How your brain helps you make up your mind

Washington: Researchers have claimed that the lateral habenula - one of the oldest regions of the brain, evolution-wise - a region of the brain linked to depression and avoidance behaviours, has been largely misunderstood and may be integral in cost-benefit decisions.

Prof. Stan Floresco of UBC's Dept. of Psychology and Brain Research Centre (BRC), said that these findings clarify the brain processes involved in the important decisions that we make on a daily basis, from choosing between job offers to deciding which house or car to buy.

He said that it also suggests that the scientific community has misunderstood the true functioning of this mysterious, but important, region of the brain.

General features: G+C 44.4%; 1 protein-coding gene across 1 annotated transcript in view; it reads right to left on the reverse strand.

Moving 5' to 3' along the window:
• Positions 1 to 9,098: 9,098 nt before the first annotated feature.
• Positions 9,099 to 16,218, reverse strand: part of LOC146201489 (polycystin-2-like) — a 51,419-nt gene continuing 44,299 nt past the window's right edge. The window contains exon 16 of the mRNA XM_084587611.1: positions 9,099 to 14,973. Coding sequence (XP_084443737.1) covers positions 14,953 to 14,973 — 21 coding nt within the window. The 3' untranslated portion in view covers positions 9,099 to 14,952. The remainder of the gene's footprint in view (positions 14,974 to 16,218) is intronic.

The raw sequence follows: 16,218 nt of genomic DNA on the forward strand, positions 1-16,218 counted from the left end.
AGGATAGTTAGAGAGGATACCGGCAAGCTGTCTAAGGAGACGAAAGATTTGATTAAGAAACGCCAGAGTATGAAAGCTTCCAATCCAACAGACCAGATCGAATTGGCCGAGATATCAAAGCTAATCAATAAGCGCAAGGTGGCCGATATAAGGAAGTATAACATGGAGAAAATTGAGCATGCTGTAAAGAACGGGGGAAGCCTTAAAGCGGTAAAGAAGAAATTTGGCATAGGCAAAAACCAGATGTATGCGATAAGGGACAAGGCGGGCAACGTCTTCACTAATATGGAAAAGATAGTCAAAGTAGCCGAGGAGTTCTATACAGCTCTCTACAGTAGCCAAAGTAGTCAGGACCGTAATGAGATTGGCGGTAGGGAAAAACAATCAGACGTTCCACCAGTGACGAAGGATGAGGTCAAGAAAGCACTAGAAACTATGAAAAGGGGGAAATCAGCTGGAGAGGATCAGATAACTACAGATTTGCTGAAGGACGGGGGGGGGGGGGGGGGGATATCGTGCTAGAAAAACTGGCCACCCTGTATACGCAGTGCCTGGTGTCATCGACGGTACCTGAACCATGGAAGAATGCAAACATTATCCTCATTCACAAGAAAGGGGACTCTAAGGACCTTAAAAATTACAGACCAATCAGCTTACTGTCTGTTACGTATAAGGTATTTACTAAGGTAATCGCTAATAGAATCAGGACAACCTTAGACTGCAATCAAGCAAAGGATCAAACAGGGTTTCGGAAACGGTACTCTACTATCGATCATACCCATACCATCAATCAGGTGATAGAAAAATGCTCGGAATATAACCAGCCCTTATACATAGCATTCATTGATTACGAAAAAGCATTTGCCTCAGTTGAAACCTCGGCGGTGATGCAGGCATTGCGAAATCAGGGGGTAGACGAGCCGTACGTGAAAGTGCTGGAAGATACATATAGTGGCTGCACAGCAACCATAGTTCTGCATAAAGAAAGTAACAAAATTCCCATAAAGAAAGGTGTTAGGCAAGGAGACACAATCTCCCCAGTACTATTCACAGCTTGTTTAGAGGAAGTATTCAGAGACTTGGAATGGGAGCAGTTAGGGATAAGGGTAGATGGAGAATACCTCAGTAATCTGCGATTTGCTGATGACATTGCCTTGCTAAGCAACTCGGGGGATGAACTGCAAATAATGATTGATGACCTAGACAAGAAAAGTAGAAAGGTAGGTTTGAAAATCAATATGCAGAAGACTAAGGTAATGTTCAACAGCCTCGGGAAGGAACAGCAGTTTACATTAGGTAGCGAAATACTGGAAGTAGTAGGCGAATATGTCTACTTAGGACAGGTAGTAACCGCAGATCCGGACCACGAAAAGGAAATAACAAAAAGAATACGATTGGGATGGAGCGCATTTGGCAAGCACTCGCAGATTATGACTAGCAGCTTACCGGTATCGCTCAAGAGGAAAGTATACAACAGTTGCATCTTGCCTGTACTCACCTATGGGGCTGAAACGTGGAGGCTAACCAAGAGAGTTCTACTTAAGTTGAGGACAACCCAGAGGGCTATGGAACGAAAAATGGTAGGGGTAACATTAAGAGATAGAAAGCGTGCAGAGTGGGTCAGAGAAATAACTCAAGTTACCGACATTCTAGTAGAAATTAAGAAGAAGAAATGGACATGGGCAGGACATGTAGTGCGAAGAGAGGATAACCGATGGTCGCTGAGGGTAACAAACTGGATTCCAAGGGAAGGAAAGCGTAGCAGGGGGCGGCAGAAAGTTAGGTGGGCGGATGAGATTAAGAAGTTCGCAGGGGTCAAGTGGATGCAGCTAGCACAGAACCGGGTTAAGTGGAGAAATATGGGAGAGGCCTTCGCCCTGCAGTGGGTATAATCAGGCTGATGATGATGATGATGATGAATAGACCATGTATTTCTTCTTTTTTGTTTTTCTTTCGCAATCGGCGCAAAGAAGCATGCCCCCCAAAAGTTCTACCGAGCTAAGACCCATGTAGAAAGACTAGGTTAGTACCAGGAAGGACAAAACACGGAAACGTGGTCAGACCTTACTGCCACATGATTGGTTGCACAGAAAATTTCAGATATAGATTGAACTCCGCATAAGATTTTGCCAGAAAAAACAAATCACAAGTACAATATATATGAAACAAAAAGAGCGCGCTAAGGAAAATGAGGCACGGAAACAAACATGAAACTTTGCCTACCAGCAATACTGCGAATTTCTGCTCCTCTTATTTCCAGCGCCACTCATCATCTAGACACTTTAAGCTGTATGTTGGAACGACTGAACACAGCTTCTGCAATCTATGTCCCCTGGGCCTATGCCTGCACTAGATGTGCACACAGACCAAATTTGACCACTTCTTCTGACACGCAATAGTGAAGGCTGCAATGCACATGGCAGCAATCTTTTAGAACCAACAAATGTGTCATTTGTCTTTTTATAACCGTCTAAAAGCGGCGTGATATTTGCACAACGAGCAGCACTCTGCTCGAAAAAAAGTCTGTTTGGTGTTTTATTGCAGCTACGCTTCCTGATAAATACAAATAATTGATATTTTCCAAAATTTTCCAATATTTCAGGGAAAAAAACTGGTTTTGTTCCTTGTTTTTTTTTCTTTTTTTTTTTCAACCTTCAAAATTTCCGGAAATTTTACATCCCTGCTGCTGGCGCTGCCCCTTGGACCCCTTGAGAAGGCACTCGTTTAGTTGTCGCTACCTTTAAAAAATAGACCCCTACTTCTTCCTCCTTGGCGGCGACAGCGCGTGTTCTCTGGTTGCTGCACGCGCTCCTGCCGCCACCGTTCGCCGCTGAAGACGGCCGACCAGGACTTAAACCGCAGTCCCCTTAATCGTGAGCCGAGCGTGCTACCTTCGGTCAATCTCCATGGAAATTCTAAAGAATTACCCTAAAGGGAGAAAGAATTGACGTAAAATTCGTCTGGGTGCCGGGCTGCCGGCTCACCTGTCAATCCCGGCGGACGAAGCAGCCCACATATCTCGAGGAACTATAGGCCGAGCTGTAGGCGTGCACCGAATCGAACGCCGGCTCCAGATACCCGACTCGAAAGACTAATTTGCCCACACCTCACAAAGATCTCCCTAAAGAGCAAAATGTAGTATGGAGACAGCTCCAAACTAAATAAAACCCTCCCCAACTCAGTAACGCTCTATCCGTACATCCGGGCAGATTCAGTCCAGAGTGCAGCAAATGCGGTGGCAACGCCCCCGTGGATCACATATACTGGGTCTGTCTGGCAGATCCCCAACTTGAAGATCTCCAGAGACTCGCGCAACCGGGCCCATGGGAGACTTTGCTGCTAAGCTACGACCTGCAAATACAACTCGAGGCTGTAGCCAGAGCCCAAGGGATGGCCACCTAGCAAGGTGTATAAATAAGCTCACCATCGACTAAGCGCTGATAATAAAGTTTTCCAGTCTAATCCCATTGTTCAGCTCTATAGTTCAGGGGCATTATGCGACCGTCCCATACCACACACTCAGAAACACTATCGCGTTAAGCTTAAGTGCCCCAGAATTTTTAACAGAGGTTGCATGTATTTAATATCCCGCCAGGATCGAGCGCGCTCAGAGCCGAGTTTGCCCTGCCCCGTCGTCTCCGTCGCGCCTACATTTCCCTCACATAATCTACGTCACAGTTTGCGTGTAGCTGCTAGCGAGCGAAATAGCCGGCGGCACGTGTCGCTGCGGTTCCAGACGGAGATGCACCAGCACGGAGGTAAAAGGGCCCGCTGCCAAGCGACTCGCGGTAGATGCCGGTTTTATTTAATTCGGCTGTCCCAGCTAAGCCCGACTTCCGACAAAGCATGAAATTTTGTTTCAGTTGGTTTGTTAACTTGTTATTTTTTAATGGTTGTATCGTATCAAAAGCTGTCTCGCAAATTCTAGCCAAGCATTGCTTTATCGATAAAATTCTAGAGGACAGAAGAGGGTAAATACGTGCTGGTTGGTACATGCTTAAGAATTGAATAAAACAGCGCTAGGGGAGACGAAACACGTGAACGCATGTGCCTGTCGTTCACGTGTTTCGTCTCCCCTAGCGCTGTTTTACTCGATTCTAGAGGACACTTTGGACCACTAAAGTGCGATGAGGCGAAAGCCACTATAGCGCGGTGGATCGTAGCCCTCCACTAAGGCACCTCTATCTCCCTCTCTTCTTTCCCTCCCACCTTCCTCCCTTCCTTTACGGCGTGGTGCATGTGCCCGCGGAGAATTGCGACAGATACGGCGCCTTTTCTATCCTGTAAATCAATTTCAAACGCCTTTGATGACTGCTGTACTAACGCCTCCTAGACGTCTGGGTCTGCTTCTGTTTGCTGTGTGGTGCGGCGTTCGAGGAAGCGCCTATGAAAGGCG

In the study, scientists trained lab rats to choose between a consistent small reward (one food pellet) or a potentially larger reward (four food pellets) that appeared sporadically.

Like humans, the rats tended to choose larger rewards when costs-in this case, the amount of time they had to wait before receiving food-were low and preferred smaller rewards when such risks were higher.

The findings have important implications for depression treatment. "Deep brain stimulation - which is thought to inactivate the lateral habenula-has been reported to improve depressive symptoms in humans," Floresco says.

Floresco said that their findings suggest these improvements may not be because patients feel happier, added that they may simply no longer care as much about what is making them feel depressed.

The study has been published in journal Nature Neuroscience.

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